The mixing of batch mixers begins after a substance is poured into the industrial mixer. Once mixing is complete, the substance is poured out of the mixer for further processing and the mixer is then cleaned before being refilled. Batch mixers are capable of mixing a wide range of products from fine powders to heavy, dense, materials like cement. There is no single mixer that is automatically a batch mixer; practically speaking, almost any mixer can work in batches.
Continuous-feed mixers are usually placed in a production line that carries materials and products through an automated system. Batch mixers may also be part of a production line; however, the line would be required to pause and come to a standstill as the mixer completes one batch at a time. There are countless substances batch mixers are used for including beverage, medicine, toothpaste, glue and petroleum product industrial mixers.
Batch mixers are also readily used for cementing services, as they consistently provide cement slurries of consistent densities. Batch mixers are common in the food processing, pharmaceutical, cosmetic and toiletry, chemical, agricultural, pulp and paper, automotive and adhesive and sealant industries.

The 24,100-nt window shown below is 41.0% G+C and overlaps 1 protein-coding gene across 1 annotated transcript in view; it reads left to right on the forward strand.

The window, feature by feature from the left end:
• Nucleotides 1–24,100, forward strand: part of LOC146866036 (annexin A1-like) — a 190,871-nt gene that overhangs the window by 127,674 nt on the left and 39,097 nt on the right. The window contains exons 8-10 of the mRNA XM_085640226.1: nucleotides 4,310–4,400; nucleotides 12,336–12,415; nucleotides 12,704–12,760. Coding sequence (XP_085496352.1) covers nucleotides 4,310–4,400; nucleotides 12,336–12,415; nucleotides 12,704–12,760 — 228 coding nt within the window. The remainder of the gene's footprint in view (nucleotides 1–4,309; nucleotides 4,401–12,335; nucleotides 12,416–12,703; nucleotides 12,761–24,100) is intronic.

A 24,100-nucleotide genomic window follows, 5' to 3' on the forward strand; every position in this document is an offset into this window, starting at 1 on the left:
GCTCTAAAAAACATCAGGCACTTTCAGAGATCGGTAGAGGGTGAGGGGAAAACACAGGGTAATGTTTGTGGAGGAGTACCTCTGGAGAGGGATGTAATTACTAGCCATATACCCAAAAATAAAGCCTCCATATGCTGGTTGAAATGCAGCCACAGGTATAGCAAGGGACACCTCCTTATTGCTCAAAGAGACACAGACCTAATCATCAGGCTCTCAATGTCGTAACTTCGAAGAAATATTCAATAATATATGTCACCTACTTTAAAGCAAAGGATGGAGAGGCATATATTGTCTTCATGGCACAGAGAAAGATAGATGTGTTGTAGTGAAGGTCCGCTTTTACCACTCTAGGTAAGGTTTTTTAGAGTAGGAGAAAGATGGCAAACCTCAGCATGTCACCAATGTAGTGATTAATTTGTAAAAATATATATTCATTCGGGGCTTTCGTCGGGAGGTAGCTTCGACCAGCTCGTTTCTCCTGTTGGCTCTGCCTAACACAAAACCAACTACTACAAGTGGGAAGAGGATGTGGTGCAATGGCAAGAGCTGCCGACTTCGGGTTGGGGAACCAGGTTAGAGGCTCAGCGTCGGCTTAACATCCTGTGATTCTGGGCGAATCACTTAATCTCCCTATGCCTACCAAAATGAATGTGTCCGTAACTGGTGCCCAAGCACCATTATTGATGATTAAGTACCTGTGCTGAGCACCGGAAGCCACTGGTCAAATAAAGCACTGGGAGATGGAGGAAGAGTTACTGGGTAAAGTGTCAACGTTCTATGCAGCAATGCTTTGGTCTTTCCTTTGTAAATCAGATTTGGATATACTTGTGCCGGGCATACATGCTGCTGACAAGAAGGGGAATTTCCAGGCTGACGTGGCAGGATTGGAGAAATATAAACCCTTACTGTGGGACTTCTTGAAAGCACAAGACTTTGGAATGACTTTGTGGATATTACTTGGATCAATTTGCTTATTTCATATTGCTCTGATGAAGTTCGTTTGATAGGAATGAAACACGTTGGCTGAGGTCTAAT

High shear mixers and agitators are the two common types of batch mixers. High shear mixers are industrial mixers that utilize counter-current mixing, which places very high parallel forces upon substances. During counter-current mixing, the mixing pan and the mixing tools rapidly revolve in opposite directions, resulting in substance uniformity.
Agitators are industrial mixers that are powered by impellers to mix substances with low viscosities in low-shear applications. Agitators range in size from small agitators used in laboratory applications to large industrial agitators with 10,000-gallon capacities. Other blenders and mixers include ribbon blenders, paddle mixers, vacuum blenders and dryers.
Ribbon blenders are horizontal blenders containing two helical blades, one inside the other, pushing the contents of the mixer both inwards and outwards for thorough shearing mixing action; typically used at full capacity to mix dry or powdered ingredients, ribbon blenders may blend wet ingredients as well.
Paddle blenders are similar, moving dry or powdered ingredients laterally and radially with paddles radiating from a horizontal screw. Vacuum mixers and dryers can have horizontal or vertical construction and use a combination of low internal heat and vacuum pressure to blend the mixture while removing moisture.